Article Text

PDF

Letter
Assessment of faecal microbial transfer in irritable bowel syndrome with severe bloating
  1. Tom Holvoet1,
  2. Marie Joossens2,3,4,
  3. Jun Wang2,3,
  4. Jerina Boelens5,
  5. Bruno Verhasselt5,
  6. Debby Laukens1,
  7. Hans van Vlierberghe1,
  8. Pieter Hindryckx1,
  9. Martine De Vos1,
  10. Danny De Looze1,
  11. Jeroen Raes2,3
  1. 1Department of Gastroenterology, Ghent University Hospital, Ghent, Belgium
  2. 2KU Leuven - University of Leuven, Department of Microbiology and Immunology, Rega Institute, B-3000 Leuven, Belgium
  3. 3VIB, Center for the Biology of Disease, Leuven, Belgium
  4. 4Faculty of Sciences and Bioengineering Sciences, Microbiology Unit, Vrije Universiteit Brussel, Brussels, Belgium
  5. 5Department of Medical Microbiology, Ghent University Hospital, Ghent, Belgium
  1. Correspondence to Dr Jeroen Raes, Department of Microbiology and Immunology, Rega Institute, KU Leuven, Leuven, Belgium; jeroen.raes{at}gmail.com TH, MJ, DDL and JR contributed equally.

Statistics from Altmetric.com

We read with interest the work by Halmos et al1 in which they describe the effects of dietary FODMAP (Fermentable Oligo-, Di- and Mono- saccharides And Polyols) restriction in patients with IBS on the intestinal microbiota. They showed that low FODMAP intake was associated with reduced total bacterial and lower relative abundance of butyrate-producing Clostridium cluster XIVa, changes that are generally considered unfavourable.2 Therefore, they discourage long-term dietary FODMAP restriction, a suggestion also supported by the recent work of McIntosh and colleagues who noticed unfavourable changes in both microbiota and metabolome of patients with IBS who were on a low FODMAP diet.3 Although low FODMAP intake reduces GI symptoms in almost 75% of patients with IBS, the effects of this diet on the intestinal microbiota might be disadvantageous in the long run.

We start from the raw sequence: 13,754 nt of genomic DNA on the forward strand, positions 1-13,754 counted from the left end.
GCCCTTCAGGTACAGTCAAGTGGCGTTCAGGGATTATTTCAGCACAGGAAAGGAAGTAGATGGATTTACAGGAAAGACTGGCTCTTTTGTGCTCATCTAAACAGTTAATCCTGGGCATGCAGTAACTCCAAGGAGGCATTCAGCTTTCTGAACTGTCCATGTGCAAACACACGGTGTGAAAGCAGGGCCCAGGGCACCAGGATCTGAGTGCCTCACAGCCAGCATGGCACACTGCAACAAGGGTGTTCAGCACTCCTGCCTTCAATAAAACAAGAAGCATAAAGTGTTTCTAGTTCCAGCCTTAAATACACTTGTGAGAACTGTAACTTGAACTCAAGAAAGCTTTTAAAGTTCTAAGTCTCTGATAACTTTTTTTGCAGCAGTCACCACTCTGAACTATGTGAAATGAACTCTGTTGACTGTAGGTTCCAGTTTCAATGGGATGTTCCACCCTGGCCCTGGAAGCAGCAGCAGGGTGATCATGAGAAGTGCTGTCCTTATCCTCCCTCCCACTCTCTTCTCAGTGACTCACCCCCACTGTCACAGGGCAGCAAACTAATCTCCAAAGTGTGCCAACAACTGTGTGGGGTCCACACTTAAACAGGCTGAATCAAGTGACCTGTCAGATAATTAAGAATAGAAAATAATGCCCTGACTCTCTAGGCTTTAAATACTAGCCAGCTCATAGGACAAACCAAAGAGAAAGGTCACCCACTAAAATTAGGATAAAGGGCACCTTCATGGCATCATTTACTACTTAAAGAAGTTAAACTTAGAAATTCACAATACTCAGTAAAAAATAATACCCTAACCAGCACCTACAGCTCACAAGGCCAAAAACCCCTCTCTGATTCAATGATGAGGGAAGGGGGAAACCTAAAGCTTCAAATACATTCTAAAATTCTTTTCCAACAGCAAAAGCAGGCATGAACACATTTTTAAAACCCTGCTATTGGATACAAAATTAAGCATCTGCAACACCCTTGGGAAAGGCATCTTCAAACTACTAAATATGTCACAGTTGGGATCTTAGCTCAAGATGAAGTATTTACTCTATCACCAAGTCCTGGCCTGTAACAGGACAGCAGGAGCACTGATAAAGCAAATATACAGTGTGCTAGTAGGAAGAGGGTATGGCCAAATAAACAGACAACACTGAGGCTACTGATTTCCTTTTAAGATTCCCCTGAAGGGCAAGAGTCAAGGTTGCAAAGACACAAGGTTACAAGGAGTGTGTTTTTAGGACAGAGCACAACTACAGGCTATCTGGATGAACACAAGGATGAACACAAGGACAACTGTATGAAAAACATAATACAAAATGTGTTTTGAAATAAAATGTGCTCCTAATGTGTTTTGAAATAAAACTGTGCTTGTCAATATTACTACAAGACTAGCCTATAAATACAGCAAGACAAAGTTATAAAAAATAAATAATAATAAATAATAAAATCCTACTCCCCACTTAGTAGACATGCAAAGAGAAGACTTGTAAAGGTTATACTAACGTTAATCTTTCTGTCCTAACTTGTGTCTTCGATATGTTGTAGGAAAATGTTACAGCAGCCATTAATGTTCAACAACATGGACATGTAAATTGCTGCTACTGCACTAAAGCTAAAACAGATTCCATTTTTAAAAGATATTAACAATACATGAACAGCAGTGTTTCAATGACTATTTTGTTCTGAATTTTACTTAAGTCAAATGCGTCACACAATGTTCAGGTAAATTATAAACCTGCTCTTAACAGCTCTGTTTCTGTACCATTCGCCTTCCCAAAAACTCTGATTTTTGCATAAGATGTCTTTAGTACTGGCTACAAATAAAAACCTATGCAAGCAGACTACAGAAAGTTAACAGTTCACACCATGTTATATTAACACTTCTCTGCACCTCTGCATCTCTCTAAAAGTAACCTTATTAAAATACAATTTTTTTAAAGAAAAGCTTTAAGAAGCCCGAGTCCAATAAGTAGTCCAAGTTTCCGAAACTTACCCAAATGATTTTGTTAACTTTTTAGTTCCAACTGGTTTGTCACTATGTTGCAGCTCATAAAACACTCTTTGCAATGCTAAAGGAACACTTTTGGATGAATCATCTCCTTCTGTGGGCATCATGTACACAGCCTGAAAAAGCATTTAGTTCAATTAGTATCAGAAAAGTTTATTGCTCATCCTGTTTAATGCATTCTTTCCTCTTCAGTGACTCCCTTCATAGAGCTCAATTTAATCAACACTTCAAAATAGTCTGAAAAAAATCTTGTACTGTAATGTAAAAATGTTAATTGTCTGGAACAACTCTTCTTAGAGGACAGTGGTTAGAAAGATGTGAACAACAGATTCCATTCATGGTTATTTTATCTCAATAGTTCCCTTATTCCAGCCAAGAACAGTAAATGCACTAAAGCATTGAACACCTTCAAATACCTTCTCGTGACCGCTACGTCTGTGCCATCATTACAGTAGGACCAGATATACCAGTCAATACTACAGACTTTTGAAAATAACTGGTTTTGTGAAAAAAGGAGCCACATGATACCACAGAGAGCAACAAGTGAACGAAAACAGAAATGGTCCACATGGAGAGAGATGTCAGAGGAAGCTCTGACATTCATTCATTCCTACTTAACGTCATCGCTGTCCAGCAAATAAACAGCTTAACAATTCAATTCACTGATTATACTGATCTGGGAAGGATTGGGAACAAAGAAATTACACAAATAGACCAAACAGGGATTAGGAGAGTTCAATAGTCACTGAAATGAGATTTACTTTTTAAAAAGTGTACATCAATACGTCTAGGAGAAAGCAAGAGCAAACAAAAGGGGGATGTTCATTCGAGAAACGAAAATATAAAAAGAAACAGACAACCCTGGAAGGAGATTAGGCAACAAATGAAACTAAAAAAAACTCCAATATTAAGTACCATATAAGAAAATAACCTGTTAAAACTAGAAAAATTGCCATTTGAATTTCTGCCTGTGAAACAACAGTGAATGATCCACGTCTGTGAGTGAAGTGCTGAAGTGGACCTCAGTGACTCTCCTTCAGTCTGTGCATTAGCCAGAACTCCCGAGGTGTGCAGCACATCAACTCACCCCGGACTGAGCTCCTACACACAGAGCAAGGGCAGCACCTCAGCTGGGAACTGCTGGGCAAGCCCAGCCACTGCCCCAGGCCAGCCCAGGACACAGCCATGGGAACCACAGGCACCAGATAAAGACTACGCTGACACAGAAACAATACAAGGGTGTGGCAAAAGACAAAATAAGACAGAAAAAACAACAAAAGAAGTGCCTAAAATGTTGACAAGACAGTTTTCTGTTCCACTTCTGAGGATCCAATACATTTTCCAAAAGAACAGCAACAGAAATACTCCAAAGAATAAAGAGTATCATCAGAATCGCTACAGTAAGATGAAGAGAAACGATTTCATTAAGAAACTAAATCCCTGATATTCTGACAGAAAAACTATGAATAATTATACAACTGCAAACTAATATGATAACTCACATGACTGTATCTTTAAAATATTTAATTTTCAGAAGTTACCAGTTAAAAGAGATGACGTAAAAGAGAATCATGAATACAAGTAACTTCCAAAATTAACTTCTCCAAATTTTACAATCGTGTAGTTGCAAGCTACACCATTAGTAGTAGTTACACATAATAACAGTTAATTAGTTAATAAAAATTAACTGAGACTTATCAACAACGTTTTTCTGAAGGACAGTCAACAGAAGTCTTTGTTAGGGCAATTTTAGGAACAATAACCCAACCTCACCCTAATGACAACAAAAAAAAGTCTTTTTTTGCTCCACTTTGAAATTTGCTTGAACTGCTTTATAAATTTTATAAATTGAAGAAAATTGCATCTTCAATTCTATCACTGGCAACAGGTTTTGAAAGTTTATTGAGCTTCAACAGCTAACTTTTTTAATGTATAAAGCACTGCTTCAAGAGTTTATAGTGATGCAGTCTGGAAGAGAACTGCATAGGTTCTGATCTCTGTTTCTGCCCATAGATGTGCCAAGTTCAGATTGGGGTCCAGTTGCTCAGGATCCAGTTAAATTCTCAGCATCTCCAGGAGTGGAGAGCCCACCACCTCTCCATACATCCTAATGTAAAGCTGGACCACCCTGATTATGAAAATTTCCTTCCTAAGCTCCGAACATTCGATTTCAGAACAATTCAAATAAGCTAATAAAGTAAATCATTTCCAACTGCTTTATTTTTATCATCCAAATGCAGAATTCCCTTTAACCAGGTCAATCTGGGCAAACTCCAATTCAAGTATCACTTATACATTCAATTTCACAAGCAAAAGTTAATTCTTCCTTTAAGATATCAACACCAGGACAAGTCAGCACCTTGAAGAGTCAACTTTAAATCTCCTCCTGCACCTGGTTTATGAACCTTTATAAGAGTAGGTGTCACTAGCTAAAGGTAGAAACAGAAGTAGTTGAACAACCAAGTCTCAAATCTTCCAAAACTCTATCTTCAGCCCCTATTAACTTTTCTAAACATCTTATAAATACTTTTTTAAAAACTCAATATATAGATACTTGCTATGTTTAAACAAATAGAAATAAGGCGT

Combining these observations with the important role for the intestinal microbiota in IBS pathogenesis,4 we report here faecal microbiota transplantation (FMT) as an alternative to FODMAP restriction in patients with IBS. We applied FMT in 12 refractory IBS patients (Rome III criteria) with intermittent diarrhoea and severe bloating, …

View Full Text

Request Permissions

If you wish to reuse any or all of this article please use the link below which will take you to the Copyright Clearance Center’s RightsLink service. You will be able to get a quick price and instant permission to reuse the content in many different ways.